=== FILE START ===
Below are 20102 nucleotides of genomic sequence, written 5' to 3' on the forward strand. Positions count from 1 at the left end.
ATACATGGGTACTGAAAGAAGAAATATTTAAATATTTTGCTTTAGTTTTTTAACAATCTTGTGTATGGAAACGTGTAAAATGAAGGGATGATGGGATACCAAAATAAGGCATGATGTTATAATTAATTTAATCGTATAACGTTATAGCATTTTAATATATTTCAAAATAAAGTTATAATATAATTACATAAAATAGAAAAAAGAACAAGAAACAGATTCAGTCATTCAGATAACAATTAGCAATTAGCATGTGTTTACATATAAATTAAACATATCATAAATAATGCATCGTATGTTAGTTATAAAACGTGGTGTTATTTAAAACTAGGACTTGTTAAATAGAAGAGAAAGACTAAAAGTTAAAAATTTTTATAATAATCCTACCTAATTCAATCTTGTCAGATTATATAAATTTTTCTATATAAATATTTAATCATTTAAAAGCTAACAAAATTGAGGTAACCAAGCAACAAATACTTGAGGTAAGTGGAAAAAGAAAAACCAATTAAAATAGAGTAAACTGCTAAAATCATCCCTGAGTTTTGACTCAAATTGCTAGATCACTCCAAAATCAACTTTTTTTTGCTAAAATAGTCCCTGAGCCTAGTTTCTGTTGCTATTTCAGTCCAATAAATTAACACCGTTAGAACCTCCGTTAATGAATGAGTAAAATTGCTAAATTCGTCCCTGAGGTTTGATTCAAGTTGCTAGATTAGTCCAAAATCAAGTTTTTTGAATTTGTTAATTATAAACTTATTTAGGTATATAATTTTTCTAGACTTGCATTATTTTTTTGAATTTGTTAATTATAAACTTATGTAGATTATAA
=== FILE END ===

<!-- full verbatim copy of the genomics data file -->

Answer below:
Below are 20102 nucleotides of genomic sequence, written 5' to 3' on the forward strand. Positions count from 1 at the left end.
ATACATGGGTACTGAAAGAAGAAATATTTAAATATTTTGCTTTAGTTTTTTAACAATCTTGTGTATGGAAACGTGTAAAATGAAGGGATGATGGGATACCAAAATAAGGCATGATGTTATAATTAATTTAATCGTATAACGTTATAGCATTTTAATATATTTCAAAATAAAGTTATAATATAATTACATAAAATAGAAAAAAGAACAAGAAACAGATTCAGTCATTCAGATAACAATTAGCAATTAGCATGTGTTTACATATAAATTAAACATATCATAAATAATGCATCGTATGTTAGTTATAAAACGTGGTGTTATTTAAAACTAGGACTTGTTAAATAGAAGAGAAAGACTAAAAGTTAAAAATTTTTATAATAATCCTACCTAATTCAATCTTGTCAGATTATATAAATTTTTCTATATAAATATTTAATCATTTAAAAGCTAACAAAATTGAGGTAACCAAGCAACAAATACTTGAGGTAAGTGGAAAAAGAAAAACCAATTAAAATAGAGTAAACTGCTAAAATCATCCCTGAGTTTTGACTCAAATTGCTAGATCACTCCAAAATCAACTTTTTTTTGCTAAAATAGTCCCTGAGCCTAGTTTCTGTTGCTATTTCAGTCCAATAAATTAACACCGTTAGAACCTCCGTTAATGAATGAGTAAAATTGCTAAATTCGTCCCTGAGGTTTGATTCAAGTTGCTAGATTAGTCCAAAATCAAGTTTTTTGAATTTGTTAATTATAAACTTATTTAGGTATATAATTTTTCTAGACTTGCATTATTTTTTTGAATTTGTTAATTATAAACTTATGTAGATTATAA